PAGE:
In the past decade, Chinese companies have aggressively invested in R&D as a path toward meaningful participation in domestic and international standard setting. These efforts are aligned with broader Chinese ambitions to transform the domestic industry structure from “made-in-China” to “innovated-in-China”. This transformation will leverage China’s influence in the global economy community via the nation’s intellectual property rights (IPR) and standardisation strategy, which is part of its overall industrial policy.


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Chinese Standardization and the benefits of European led coordination

Thursday, June 24th, 2010

In recent years China’s standardization system has matured considerably. Today, China has more standards than Europe, covering more aspects of economic operations than any industrialized country. China wants to be recognized as a major player in standardization, including export of its standardization deliverables. One of the growing ambitions of this country is to become a leading high-technology country, making a transformation from the “factory of the world” to an innovation-based society and from standards-follower to standards-setter for the rest of the world. This target is evident also in the 11th Five year plan for 2006-2011, where standardization is mentioned many times as a tool to leapfrog innovation, with specific emphasis put on the high-tech and ICT sectors.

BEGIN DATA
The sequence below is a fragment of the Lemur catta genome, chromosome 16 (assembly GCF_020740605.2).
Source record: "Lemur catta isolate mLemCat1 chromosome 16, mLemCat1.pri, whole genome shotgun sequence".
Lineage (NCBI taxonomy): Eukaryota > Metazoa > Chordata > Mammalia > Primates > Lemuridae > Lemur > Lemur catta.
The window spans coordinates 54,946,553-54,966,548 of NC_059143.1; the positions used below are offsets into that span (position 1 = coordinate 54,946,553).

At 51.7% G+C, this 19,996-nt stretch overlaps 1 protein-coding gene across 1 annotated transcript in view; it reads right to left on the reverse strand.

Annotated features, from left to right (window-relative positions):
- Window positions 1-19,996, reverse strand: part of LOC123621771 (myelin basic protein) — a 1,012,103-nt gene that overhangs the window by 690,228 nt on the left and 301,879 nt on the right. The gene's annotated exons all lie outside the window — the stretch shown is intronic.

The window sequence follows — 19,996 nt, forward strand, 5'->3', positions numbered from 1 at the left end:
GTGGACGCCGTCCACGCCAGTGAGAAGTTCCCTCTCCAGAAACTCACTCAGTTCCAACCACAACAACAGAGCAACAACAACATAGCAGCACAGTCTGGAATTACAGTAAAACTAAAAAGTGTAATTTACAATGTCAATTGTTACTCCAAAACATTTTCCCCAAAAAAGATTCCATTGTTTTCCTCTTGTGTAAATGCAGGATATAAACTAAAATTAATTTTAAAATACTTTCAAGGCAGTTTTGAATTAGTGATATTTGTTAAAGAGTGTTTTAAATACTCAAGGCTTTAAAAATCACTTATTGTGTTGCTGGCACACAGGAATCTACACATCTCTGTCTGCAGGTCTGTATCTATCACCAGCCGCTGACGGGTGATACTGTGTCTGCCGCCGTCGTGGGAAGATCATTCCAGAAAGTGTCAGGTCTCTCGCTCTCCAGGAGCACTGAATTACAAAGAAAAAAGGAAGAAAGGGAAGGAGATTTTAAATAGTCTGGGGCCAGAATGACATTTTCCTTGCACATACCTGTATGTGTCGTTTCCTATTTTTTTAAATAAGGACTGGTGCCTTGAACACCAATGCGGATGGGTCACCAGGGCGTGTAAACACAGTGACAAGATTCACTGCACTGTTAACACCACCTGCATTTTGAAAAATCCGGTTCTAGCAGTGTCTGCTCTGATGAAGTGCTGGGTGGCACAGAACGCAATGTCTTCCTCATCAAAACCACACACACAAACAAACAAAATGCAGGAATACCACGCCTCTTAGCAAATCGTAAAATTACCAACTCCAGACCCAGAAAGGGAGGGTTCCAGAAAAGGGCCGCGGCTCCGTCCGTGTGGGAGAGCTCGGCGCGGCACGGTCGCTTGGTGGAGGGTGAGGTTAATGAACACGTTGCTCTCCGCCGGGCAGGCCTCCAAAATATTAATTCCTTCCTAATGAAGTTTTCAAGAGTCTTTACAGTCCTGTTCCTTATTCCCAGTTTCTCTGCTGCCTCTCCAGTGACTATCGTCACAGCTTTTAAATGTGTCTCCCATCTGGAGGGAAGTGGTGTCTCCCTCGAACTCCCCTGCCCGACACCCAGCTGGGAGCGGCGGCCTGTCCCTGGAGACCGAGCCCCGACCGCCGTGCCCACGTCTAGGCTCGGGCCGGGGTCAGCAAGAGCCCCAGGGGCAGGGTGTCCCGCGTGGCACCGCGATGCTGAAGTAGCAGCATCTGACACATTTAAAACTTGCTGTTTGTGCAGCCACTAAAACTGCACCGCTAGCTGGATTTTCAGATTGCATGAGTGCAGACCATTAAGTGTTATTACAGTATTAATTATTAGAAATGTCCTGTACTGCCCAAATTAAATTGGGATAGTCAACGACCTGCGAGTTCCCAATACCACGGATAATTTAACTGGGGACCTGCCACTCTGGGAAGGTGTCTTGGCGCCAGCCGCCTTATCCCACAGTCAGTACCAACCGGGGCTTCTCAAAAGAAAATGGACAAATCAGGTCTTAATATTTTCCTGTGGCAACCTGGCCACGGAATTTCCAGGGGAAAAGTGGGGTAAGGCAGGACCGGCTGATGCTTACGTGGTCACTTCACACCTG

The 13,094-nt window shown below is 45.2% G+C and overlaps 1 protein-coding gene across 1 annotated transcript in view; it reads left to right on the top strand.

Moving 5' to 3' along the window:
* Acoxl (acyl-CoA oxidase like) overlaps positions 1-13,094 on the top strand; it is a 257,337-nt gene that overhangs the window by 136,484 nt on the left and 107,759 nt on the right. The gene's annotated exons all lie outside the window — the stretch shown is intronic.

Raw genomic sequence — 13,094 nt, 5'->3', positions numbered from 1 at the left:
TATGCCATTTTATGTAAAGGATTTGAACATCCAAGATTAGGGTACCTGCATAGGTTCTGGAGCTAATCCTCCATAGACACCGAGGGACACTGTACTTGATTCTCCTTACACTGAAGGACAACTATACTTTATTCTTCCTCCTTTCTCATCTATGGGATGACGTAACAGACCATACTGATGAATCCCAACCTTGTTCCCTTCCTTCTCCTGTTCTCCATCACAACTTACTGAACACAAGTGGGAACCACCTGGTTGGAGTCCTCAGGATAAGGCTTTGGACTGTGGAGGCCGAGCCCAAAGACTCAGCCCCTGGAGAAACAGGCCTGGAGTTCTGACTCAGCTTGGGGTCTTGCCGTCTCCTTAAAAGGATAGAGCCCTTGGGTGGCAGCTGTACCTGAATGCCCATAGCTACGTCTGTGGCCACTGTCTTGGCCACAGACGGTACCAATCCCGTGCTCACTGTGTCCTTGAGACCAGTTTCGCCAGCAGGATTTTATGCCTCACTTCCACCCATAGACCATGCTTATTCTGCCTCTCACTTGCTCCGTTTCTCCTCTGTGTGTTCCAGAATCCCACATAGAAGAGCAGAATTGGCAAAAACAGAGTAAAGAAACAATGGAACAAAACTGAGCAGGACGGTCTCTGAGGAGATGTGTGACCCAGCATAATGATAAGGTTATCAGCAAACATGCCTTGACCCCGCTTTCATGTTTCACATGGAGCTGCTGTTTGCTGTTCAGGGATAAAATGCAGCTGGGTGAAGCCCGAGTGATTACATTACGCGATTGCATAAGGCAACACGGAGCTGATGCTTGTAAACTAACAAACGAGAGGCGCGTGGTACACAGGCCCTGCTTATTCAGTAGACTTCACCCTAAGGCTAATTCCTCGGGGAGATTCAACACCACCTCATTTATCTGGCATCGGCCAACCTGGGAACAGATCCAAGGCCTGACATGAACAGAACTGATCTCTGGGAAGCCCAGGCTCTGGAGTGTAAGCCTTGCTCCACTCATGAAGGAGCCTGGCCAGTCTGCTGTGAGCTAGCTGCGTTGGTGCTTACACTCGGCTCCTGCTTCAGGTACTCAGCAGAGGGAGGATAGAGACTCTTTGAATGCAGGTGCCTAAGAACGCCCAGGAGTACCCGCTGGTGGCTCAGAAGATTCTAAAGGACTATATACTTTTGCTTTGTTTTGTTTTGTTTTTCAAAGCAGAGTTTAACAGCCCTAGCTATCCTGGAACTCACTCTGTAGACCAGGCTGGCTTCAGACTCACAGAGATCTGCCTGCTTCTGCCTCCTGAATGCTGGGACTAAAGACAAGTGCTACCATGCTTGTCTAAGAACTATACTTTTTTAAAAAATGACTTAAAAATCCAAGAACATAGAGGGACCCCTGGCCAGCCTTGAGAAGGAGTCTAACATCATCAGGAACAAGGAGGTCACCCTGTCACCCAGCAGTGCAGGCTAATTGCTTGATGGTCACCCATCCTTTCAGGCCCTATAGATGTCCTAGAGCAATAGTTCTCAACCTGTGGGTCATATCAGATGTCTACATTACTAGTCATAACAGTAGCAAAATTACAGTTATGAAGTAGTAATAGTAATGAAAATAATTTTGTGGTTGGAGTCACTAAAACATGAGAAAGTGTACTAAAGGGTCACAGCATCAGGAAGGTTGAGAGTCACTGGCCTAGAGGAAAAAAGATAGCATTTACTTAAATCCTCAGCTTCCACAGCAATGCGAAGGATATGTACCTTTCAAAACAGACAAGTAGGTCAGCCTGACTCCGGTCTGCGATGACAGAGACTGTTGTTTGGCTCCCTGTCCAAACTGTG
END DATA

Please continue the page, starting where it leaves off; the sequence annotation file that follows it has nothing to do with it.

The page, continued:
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China’s approach to “standardization of the behavior of incorporating patents into standards”